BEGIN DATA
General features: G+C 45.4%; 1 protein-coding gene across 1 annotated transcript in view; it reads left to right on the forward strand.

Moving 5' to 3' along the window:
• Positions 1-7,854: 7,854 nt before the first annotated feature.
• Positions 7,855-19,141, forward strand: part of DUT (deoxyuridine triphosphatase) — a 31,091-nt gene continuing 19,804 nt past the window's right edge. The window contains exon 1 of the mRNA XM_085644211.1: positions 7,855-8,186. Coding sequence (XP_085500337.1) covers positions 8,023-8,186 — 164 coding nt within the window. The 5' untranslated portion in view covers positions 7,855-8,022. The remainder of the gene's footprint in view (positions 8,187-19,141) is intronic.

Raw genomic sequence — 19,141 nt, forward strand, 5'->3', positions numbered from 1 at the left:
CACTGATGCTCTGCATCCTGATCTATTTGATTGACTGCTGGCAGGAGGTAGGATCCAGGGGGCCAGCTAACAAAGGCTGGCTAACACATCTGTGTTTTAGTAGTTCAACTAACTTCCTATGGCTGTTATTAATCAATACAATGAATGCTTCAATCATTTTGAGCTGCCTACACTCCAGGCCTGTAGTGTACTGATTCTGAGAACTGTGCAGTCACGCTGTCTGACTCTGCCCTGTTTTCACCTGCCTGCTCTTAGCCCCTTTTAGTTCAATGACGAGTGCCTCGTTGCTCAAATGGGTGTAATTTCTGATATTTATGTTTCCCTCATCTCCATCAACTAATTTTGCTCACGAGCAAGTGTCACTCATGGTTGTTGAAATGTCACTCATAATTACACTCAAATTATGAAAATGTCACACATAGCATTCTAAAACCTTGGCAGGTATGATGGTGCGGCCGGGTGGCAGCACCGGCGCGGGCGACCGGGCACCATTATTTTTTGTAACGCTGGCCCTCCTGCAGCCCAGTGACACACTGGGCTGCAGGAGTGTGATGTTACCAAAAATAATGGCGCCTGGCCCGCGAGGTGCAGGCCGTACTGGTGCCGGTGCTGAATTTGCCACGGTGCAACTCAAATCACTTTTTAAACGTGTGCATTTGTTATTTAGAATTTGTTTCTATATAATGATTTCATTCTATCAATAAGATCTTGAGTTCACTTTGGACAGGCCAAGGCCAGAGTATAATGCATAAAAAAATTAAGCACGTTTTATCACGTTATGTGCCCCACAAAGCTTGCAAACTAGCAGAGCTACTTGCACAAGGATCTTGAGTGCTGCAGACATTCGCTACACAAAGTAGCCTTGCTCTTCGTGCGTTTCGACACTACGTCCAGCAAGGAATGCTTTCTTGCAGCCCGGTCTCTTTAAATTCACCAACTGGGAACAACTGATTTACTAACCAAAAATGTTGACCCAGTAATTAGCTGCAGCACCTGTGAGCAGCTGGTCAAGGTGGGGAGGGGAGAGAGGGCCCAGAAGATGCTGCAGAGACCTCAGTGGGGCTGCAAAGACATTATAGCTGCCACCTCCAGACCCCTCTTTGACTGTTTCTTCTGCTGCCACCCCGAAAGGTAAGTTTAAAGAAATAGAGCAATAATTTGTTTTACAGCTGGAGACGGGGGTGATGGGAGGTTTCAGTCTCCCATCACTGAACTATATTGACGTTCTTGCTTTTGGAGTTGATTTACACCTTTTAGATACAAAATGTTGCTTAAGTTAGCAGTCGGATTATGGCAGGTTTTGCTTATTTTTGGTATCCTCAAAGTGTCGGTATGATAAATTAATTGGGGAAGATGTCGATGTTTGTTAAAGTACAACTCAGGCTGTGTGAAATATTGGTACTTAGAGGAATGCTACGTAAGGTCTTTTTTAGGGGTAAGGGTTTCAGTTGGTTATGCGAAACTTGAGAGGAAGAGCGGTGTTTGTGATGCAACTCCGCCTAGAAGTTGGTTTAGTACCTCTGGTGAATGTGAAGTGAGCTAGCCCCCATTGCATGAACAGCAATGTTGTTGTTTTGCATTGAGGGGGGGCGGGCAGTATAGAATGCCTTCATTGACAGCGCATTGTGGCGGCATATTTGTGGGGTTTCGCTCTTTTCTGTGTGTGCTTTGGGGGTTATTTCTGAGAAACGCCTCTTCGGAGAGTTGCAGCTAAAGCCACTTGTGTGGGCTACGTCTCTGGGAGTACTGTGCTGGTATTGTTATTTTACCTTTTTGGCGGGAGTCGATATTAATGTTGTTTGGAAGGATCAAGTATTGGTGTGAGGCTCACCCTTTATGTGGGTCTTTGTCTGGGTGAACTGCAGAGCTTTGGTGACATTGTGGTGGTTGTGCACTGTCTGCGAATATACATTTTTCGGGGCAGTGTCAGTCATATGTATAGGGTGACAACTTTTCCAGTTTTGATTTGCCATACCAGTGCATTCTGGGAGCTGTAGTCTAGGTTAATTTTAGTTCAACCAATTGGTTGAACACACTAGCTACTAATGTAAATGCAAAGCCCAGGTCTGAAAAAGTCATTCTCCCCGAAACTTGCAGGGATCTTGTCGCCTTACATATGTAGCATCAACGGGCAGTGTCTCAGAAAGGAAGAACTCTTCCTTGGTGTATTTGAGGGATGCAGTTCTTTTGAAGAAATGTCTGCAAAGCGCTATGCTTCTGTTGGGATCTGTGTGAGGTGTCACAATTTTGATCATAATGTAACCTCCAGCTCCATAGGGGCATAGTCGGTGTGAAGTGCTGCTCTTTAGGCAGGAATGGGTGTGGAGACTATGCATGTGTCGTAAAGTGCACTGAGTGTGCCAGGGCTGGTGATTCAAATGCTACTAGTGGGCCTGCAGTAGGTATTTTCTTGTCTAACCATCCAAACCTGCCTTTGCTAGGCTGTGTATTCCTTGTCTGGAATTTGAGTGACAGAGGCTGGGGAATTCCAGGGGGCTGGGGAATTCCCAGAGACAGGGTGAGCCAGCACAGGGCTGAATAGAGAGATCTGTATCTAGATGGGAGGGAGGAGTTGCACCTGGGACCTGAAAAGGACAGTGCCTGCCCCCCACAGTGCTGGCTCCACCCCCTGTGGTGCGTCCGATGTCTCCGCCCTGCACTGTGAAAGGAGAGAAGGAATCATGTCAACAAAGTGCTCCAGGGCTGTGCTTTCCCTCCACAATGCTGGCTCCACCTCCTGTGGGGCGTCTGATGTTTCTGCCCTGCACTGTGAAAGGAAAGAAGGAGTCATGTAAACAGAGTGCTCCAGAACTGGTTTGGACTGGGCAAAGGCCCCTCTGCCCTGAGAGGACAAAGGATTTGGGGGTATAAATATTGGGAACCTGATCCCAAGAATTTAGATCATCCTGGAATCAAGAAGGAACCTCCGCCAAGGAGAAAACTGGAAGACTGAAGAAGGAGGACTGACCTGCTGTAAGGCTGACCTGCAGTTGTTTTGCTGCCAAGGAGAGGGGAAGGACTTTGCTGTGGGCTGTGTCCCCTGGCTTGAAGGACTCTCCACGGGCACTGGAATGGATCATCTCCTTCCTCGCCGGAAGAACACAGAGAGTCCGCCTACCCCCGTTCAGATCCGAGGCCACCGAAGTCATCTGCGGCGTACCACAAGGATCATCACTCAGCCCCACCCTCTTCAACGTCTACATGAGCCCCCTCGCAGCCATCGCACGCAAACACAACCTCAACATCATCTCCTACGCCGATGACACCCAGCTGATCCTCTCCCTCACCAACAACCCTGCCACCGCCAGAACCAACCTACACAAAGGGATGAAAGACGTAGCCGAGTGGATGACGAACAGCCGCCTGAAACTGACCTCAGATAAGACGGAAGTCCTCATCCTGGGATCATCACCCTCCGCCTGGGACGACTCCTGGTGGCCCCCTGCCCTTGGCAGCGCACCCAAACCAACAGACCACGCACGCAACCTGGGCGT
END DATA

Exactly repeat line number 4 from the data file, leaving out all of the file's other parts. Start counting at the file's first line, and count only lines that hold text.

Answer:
• Positions 7,855-19,141, forward strand: part of DUT (deoxyuridine triphosphatase) — a 31,091-nt gene continuing 19,804 nt past the window's right edge. The window contains exon 1 of the mRNA XM_085644211.1: positions 7,855-8,186. Coding sequence (XP_085500337.1) covers positions 8,023-8,186 — 164 coding nt within the window. The 5' untranslated portion in view covers positions 7,855-8,022. The remainder of the gene's footprint in view (positions 8,187-19,141) is intronic.